Bacteria are an important part of the world we live in. They can be dangerous or beneficial, and they’re present in huge numbers all around us. Bacteria have a variety of applications, and one unusual one which was recently developed by MIT is the idea of Living Ink.

Living Ink
Image source: YouTube Video Screenshot

Behind the Living Ink

This new technology was recently successfully created by a team of engineers working at MIT. The 3D-printed living ink can react to specific chemicals it comes into contact with by illuminating itself. Genetic engineering is the mechanism where by these engineers were able to create living and responsive cells in an ink form.

According to MIT News, the engineers used a water/polymer mix, nutrients, and living cells to form an ink that can formed into 3D structures using a 3D printer. The reason bacteria was chosen over other cells was because of its resilience in stressing situations. The fact that the bacteria could survive when added to a hydrogel, and then later coping with the intense force of being pushed through a small print nozzle, suggests that these cells were definitely the right choice for the first form of viable living ink.

As far as the conditions to which the cells react go, the living ink can be pre-programmed to respond to a wide range of different chemicals. Said reaction has a visible effect by as the cells light up. As a test and demonstration, the MIT engineers printed a thin “tree” of sorts, with each branch reacting to a different chemical.

Then, like a tattoo, the finished hydrogel patch was placed on the back of a hand that had been covered in the reactive chemicals. The image below shows the outcome, with the living ink responding to the different chemicals through visual feedback.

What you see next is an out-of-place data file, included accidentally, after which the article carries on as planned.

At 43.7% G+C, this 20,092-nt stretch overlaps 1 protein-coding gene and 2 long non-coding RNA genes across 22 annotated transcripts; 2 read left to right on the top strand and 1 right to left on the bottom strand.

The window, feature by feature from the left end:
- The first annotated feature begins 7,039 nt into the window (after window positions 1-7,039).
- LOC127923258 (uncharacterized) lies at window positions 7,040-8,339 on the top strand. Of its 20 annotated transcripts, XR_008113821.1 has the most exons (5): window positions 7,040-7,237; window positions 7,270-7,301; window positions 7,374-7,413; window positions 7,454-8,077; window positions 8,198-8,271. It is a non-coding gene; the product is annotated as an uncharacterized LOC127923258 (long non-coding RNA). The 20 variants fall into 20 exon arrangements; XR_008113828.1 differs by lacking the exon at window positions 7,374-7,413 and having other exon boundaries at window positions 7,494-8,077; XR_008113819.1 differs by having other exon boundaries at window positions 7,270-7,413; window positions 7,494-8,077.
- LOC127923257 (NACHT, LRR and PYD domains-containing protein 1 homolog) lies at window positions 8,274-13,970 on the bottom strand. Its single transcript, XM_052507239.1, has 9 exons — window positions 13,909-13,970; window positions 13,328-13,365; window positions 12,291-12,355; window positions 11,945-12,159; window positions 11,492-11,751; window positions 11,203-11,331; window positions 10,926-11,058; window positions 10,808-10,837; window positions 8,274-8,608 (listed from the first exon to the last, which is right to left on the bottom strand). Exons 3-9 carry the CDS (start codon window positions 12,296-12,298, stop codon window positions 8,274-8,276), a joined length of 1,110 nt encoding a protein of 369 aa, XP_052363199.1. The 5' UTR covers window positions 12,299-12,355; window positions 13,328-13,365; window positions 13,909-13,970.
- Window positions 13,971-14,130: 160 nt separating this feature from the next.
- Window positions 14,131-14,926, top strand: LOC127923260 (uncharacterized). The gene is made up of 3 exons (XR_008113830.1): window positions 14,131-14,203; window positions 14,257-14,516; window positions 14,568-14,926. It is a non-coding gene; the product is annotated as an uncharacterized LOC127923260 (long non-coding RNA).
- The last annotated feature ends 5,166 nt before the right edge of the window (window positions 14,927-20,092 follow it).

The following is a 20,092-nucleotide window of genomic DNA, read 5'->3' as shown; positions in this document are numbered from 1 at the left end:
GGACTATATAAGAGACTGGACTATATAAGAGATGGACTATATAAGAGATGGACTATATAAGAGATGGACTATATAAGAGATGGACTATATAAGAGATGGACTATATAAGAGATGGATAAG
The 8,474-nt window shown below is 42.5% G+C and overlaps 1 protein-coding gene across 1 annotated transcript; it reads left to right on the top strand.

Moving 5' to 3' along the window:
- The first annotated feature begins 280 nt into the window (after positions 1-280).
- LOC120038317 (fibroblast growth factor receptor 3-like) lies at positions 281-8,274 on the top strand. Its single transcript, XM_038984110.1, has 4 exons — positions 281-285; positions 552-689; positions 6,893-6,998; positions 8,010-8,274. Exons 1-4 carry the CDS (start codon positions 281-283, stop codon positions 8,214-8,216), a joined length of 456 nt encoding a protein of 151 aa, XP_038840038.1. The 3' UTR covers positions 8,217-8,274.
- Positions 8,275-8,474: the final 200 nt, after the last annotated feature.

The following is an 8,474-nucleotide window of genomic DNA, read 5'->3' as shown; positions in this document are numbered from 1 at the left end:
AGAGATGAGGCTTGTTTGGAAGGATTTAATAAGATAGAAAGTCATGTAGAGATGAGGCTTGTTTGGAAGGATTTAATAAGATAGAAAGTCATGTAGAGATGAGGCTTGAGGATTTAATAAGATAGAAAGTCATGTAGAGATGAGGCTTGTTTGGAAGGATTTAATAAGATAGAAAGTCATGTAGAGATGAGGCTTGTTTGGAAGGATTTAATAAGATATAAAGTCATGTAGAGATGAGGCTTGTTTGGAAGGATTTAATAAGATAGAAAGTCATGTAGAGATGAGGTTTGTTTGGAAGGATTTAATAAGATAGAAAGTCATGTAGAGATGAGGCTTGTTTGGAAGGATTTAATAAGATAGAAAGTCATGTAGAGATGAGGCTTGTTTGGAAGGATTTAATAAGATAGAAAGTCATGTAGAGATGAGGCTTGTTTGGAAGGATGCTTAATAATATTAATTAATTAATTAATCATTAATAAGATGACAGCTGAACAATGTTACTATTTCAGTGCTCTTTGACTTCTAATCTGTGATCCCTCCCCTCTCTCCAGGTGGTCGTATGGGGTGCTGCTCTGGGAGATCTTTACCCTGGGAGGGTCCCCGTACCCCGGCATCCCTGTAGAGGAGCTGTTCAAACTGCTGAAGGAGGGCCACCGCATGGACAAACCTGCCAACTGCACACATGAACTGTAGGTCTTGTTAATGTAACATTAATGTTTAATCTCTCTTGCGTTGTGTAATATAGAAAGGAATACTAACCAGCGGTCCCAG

Significance and Future Study

This breakthrough in living ink technology builds a future in which tattoos are able to monitor for different chemicals when worn.

The MIT researchers have stated that with further development, it may be possible to have the cells communicate with each other. This would allow for a basic 3D-printed wearable computer that’s responsive and alive. For now, however, the focus with this technology is to form living sensors that we can wear as patches.

The practical applications of this living ink in its current form is to use it as a way to easily deliver drugs over time, or even to revolutionize the field of surgical implants.

While this technology is still in its infancy, the implications of a living ink are immense. The ability to engineer bacteria and have them survive through a process as stressful as 3D printing opens the door to all sorts of future tech development.

While at this current moment the ink simply responds to different chemicals, the fact that it’s the base for a living computer of sorts means this complexity and applications of this technology will only continue to grow. We’ll have to see what the future of living ink has in store.